Udaan in Shimla is working towards making children with special needs self reliant, both physically and financially
In a shocking incident several years back, Gunwant (name changed), a mother of two teenaged daughters suffering from cerebral palsy, was killed in broad daylight in one of Delhi’s posh colonies. Her husband had left her after the birth of their daughters and Gunwant had come to live with her old father. For some years before her death, she had tried to bring parents of special children on one platform to plan out some mechanism that could take care of their children in future. But before her efforts could fructify, she was killed.
Some years later in 2002, similar anxiety about the future of their own special children brought Lalita Rana and her husband and nine other parents together to launch Udaan in Shimla to look after and help in the development of such children. Today Udaan is taking care of more than 75 special children and adults from five year olds to a 34-year-old man with the mental age of five or six years. Twenty two of these children are in Rohru while the rest are in Shimla in a day care and residential facility.
While the organisation gets some help from The National Trust and Sarva Shiksha Abhiyan, it still has to raise 80 per cent of the funds, says Madhuri, another founding member.
From toilet training to imparting vocational training, the aim, says Ms. Rana, is to ensure that the children become as independent as possible — physically and economically — when they grow up.
The grown up boys are already earning through making envelops. They are being trained in candle making as well. The girls are taught embroidery, painting and other vocations. Computers with software for special children as well dance and music and other performing arts are being used as a therapy to enhance their capabilities.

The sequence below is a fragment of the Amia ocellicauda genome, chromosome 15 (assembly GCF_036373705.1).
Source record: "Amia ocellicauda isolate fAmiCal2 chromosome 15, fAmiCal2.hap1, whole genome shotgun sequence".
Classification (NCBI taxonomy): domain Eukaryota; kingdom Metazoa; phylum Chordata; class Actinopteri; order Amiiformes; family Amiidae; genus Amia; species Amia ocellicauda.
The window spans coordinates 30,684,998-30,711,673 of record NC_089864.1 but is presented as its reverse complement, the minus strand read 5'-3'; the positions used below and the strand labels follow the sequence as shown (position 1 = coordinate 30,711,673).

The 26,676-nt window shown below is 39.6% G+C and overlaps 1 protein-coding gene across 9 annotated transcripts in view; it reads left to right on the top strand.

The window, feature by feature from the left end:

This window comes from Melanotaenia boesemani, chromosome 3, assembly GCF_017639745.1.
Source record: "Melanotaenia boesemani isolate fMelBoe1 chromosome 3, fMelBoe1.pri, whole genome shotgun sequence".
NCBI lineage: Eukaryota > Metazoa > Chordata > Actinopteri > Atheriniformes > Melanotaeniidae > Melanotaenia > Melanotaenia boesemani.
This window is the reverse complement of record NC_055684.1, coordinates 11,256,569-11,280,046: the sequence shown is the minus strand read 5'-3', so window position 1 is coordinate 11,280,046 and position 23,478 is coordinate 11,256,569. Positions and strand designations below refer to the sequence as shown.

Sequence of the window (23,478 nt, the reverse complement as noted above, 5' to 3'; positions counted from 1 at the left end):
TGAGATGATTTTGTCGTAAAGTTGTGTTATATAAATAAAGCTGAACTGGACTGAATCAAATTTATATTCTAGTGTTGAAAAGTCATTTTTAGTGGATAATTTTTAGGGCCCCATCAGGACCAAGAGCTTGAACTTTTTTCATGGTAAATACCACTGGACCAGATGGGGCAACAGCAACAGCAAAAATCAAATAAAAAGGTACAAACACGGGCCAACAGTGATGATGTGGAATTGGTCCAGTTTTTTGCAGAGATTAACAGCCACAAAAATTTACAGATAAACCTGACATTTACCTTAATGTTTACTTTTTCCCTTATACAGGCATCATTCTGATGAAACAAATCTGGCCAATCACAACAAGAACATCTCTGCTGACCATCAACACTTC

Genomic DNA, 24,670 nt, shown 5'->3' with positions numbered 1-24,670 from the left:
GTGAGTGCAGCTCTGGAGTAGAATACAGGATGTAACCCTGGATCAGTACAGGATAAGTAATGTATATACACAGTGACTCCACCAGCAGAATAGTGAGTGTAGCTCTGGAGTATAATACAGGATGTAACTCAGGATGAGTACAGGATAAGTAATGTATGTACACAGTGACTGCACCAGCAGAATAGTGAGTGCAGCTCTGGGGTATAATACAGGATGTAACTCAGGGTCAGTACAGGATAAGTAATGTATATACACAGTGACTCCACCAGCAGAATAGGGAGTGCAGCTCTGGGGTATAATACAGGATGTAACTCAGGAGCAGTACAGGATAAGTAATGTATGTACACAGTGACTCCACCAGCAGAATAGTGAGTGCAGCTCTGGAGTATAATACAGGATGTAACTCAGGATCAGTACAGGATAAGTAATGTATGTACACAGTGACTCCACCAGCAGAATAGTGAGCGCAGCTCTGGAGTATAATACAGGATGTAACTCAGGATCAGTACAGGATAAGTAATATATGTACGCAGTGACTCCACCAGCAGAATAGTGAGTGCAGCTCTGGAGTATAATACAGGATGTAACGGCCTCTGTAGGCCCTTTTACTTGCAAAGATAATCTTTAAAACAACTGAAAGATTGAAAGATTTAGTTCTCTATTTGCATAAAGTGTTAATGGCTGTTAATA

Ms. Rana, who is also trained in special education like other parents, feels that first and foremost parents must accept that they have a special child; they should try not to be overprotective or over-ambitious about him or her. Emphasising the need for early intervention, she says that many parents waste their time going to astrologers and not taking them to institutions that can help.
Chuzu, suffering from cerebral palsy, came to Udaan when she was five years old. At that time, she was bedridden and could not even swallow food. Today, her mother Kanta Sharma proudly says that Chuzu can walk, comb her hair, eat solid food, tells when she needs to use the toilet and is even able to express her feelings. Now 12-year-old, Chuzu is so excited about going to the day care centre every day that she wants to be there even on a holiday.
“Even if I want to feed her myself, she does not allow me to do so because she wants to have her meals by herself as she does at the centre,” says Ms. Sharma, who agrees that this was made possible due to early intervention.
Dwelling upon the circumstances of some children, she tells the story of Krishna, who suffering from multiple disabilities was abandoned on the roads of Una town, starving almost to death. None of the welfare organisations would take him in. Ultimately, he was sent by the police to Udaan. When he was admitted to a hospital, the doctors were not sure whether he would survive. But today, he is not only alive and active but a darling of the staff.
Another initiative that Udaan took was sensitising society about special children. Aarti Raina, who works with Udaan, says that interaction between special children and children of local schools has really helped.